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In a study published in Hypertension, researchers analyzed the relationship between pregnancy weight gain before a preeclampsia diagnosis and the onset of the condition.
Preeclampsia is a condition in pregnant women that is marked by high blood pressure and can be dangerous to the mother and her baby. One major risk factor for preeclampsia is obesity before pregnancy. However, there is little known about how weight gain during pregnancy affects its occurrence.
It is important to distinguish between weight gain before and after being diagnosed with preeclampsia because the condition is associated with swelling due to excess fluid, which can also contribute to weight gain. Furthermore, since doctors can only diagnose preeclampsia after 20 weeks of gestation, most studies until now have analyzed weight gain around this time, but pregnant women typically gain the most weight in the later stages of pregnancy.
Using the Stockholm-Gotland Obstetrical database, researchers retrieved health data on Swedish women to examine the influence of pregnancy weight gain before a diagnosis of preeclampsia and preeclampsia incidence. They did not include women who had already given birth before, had high blood pressure, or had missing data about body measurements, including weight and body mass index (BMI).
The results, published in Hypertension, show that among the 62,705 women who participated in the study, a high BMI in the early stages of pregnancy was associated with the development of preeclampsia and pregnancy-related diabetes. In this study, preeclampsia was also associated with child delivery approximately 6 days earlier than women without preeclampsia.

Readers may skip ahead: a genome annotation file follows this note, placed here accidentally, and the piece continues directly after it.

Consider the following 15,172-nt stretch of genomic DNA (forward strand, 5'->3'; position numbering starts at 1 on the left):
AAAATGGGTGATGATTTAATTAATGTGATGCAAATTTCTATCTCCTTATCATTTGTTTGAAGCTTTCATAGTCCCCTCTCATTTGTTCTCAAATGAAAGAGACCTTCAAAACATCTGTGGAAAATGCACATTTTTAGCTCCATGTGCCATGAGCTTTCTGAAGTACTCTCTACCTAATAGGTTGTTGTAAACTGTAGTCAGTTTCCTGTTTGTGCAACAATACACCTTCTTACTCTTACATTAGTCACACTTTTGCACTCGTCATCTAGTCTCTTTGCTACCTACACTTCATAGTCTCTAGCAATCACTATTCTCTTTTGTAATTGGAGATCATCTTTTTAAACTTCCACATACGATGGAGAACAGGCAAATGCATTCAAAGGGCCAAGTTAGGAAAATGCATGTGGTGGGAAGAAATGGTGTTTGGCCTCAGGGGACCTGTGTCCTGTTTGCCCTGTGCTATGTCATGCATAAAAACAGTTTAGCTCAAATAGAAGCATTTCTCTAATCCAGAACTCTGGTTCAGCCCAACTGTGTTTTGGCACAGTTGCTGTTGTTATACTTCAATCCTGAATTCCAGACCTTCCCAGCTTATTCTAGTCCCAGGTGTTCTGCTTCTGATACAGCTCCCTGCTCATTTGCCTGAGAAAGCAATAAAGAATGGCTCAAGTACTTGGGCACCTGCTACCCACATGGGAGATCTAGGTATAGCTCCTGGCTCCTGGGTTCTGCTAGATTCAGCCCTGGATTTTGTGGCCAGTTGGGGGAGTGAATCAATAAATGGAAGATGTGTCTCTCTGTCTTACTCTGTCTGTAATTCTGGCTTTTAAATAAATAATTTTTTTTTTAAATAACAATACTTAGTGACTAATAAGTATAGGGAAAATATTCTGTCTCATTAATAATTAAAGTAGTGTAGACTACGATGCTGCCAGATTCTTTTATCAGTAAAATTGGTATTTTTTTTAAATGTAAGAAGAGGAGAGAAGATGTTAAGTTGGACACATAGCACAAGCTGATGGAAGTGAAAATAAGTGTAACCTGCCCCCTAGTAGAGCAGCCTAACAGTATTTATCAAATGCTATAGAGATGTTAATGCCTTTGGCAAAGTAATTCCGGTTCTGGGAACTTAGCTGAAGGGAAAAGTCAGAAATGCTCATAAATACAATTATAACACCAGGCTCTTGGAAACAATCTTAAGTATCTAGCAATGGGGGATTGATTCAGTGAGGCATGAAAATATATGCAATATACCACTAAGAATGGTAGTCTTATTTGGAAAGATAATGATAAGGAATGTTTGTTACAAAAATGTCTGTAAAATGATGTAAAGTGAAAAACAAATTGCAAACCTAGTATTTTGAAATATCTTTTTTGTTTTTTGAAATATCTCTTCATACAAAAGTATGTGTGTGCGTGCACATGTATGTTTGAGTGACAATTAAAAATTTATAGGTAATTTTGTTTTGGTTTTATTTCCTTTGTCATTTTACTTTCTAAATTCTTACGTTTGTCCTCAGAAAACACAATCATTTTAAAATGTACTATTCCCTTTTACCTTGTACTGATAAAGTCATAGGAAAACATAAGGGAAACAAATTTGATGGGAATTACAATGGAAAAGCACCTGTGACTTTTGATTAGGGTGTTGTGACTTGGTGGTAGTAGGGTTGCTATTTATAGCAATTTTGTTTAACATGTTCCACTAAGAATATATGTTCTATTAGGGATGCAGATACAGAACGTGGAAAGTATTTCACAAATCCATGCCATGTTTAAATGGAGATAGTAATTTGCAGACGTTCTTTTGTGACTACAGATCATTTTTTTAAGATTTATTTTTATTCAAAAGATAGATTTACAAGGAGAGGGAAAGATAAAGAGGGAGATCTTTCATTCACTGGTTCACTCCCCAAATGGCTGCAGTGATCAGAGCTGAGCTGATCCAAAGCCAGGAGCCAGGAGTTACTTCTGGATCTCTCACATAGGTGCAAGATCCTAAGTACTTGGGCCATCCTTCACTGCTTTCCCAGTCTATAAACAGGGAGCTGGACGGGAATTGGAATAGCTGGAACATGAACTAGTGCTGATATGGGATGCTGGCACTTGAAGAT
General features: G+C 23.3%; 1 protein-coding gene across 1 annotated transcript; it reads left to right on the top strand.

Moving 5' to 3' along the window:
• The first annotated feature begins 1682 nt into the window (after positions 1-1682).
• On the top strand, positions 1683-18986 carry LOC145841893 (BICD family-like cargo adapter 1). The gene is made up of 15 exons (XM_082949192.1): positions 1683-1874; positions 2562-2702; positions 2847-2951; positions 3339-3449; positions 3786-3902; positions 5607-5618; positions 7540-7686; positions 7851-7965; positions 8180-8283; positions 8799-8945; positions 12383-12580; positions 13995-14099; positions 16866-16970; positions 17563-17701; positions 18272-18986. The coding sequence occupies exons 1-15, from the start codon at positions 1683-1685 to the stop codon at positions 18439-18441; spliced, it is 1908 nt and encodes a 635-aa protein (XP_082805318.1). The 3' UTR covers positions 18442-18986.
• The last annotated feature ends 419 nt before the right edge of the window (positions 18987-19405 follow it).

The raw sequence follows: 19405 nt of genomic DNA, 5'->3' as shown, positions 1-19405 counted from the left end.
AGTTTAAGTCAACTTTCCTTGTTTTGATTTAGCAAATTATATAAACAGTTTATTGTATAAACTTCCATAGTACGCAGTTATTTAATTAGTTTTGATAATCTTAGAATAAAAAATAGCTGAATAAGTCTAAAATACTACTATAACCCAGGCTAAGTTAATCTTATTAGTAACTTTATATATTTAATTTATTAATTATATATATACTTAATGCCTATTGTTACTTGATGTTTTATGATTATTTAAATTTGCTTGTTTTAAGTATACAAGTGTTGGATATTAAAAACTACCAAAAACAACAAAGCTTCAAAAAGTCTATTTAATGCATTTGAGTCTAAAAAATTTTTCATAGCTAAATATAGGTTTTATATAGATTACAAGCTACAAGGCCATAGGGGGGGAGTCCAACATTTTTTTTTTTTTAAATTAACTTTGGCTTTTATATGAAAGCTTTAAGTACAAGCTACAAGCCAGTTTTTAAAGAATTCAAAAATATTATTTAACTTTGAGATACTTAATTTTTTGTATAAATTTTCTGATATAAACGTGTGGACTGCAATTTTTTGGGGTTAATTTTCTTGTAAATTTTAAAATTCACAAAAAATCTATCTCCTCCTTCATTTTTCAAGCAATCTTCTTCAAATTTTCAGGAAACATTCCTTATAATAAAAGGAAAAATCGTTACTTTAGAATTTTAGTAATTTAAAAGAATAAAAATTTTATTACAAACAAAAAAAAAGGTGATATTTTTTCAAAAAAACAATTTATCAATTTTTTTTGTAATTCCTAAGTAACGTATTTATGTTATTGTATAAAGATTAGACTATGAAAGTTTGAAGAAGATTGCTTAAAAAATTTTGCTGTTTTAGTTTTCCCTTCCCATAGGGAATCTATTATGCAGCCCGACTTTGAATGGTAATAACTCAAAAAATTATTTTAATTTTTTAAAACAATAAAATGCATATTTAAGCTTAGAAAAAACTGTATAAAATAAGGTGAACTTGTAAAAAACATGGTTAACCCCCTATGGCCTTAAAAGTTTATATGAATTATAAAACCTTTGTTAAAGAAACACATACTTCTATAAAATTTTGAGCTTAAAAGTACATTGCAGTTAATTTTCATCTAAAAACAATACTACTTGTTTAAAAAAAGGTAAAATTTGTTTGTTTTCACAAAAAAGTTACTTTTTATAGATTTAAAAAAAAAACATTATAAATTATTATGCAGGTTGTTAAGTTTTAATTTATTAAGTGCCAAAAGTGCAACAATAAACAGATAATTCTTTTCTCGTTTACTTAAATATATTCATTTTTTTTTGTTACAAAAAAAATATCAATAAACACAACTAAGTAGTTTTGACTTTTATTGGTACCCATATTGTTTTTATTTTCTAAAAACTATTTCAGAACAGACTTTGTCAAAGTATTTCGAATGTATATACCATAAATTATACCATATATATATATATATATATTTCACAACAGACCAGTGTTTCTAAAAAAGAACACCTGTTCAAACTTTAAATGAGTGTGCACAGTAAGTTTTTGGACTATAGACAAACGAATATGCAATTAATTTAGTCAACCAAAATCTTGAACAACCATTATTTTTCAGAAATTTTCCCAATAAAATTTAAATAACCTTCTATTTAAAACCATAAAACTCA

Women who were diagnosed with preeclampsia at 34-36 weeks and at full term gained more weight before diagnosis than those diagnosed before 34 weeks. Researchers also found that after 25 weeks of gestation, women who developed preeclampsia had gained significantly more weight than their counterparts without preeclampsia.
Although the large sample size and detailed medical records were beneficial to the study, timing discrepancies between diagnosis of preeclampsia and when the condition actually started may have caused weight measurements to be skewed. Furthermore, as the study was based on women from Sweden, who were mainly Caucasian, there was a lack of diversity in the sample pool which prevents the results from being attributed to a wider population.
Overall, the study did show the likelihood of preeclampsia, specifically at the end stages of pregnancy, increases with weight gain before diagnosis.
Written by Monica Naatey-Ahumah, BSc
Reference: Hutcheon, J.A., Stephansson, O., Cnattingius , S., Bodnar, L.M., Wikström, A.K., and Johansson, K. (2018). Pregnancy Weight Gain Before Diagnosis and Risk of Preeclampsia: A Population-Based Cohort Study in Nulliparous Women. Hypertension,